Pregnancy is hard, and no one will agree more than pregnant women worldwide. It is time and energy consuming, and all your resources will seem to be flushing. And it goes from hard to harder with each month that passes.
That being said, it is the ultimate intimate and deep experience any woman can have, and you have some allies to help you on your way. So let’s see why it is key to maintain a diet in pregnancy, and if possible, a bit afterwards.
Your insurance policy
We already said it is resources-consuming, and it is. You shouldn’t be eating for two, which you should already know by now to be a myth; but you should be responsible for two, and this is why you should keep in mind some context that will condition your diet in pregnancy (and challenge it too):
- Folic acid will be very much needed to help you get through your pregnancy;
- Your baby will eat out of your own reserves, no matter if you afford this paycheck or not;
- Your blood will start circulating at an increased speed and will raise in volume;
- Your iron will almost disappear from your body, so diet in pregnancy is a must;
- Your baby will grow from the amount of healthy fat and protein that you will be eating;
- You will feel fatigue and tiredness all the way, and you need to take care of that.
So let’s discuss some key-factors of your diet in pregnancy, shall we?
First off, you will need to adjust the amount of calories-intake. Depending on your basic metabolic rate, you will need to increase a bit your calorie-intake, function of the semester. In the first one, if you feel the urge, you can increase the intake by 100 calories; the second semester comes with greater needs, so as you can rise up to 300 per day. And the last semester, which will be the most challenging, can witness an increase of up to 500 calories per day. Now, that all depends on your level of exercise you do, on the type of job you perform, and if you are staying in bed for a couple of months or not.
Second of all, blood tests throughout your pregnancy are quite relevant. This means that you should pay attention to the highs and lows in your body, so as to compensate with proper adjustments to your diet in pregnancy and nutritional supplements. But this will require the attention of your doctors, so don’t neglect the periodic visits.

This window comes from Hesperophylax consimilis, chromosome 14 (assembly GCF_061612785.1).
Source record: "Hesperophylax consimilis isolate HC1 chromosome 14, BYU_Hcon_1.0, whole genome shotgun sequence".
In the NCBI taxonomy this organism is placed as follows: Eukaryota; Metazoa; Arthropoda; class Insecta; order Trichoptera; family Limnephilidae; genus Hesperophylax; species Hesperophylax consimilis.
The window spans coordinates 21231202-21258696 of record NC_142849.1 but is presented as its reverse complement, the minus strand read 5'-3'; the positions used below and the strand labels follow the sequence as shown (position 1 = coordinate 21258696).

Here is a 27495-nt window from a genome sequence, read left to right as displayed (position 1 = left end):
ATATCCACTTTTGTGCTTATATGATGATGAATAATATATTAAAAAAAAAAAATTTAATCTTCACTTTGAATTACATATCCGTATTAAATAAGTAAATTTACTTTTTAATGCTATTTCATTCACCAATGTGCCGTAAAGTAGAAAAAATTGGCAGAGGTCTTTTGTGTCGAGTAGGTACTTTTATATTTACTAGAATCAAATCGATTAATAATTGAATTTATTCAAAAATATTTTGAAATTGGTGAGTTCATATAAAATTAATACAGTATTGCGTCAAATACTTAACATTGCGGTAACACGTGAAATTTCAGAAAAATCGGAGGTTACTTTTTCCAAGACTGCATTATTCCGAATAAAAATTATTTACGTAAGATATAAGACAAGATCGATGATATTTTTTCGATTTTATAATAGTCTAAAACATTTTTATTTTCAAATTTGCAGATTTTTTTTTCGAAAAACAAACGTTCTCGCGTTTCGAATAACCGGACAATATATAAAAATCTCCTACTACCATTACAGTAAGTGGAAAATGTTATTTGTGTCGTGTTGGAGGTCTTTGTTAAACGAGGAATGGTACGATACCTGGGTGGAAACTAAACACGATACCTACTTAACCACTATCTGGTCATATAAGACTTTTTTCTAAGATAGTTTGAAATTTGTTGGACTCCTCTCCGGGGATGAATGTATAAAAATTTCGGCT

Third in line, if you did not have a very healthy diet before getting pregnant, this is the time to make amend. Diet in pregnancy requires a large amount of responsibility, as mentioned, so junk food should be exceptions, and not rules; sugar, coffee, alcohol are to be avoided, and processed foods are not a sensible option for you in this period.
Last but not least, let’s talk a bit about cravings during pregnancy. It is a well spread urban myth that pregnant ladies should indulge because the baby requires it. Let’s just say this; cravings come from the brain, not from the baby. If you crave for bread, it might just mean that you had one too many spoons of sugar in your tea, and your body will ultimately require some carbs immediately after. Or one hour after. If you are starving, that’s ok; you can eat, but stick to healthy food with large nutritional values. If you crave for something sweet, fruits are the best way to go. And if you do crave for something really unhealthy, you shouldn’t avoid it at all costs; but moderation may mean a great deal to you, after this episode.
It is important not to forget about your water intake, and try not to replace it with anything else, and keep away from fizzy beverages and way-too-much-processed drinks. They won’t help you and will become your enemy.
And don’t forget. Diet in pregnancy does not refer to losing some pounds. This is not the time to diet to stay thin. Forget this. This is not the time to skip meals. And it most certainly it is not all about you, and not all about your baby. Eating healthy and eating smart while sticking to your diet in pregnancy will assure you that you will not make extra-efforts afterwards to jump back in shape; it will mean a great deal for the baby’s development and it will make sure that you will not get health-conditions afterwards, like hormonal imbalances, heart disease, loss of hair, chipped nails, or inability to breastfeed your little one.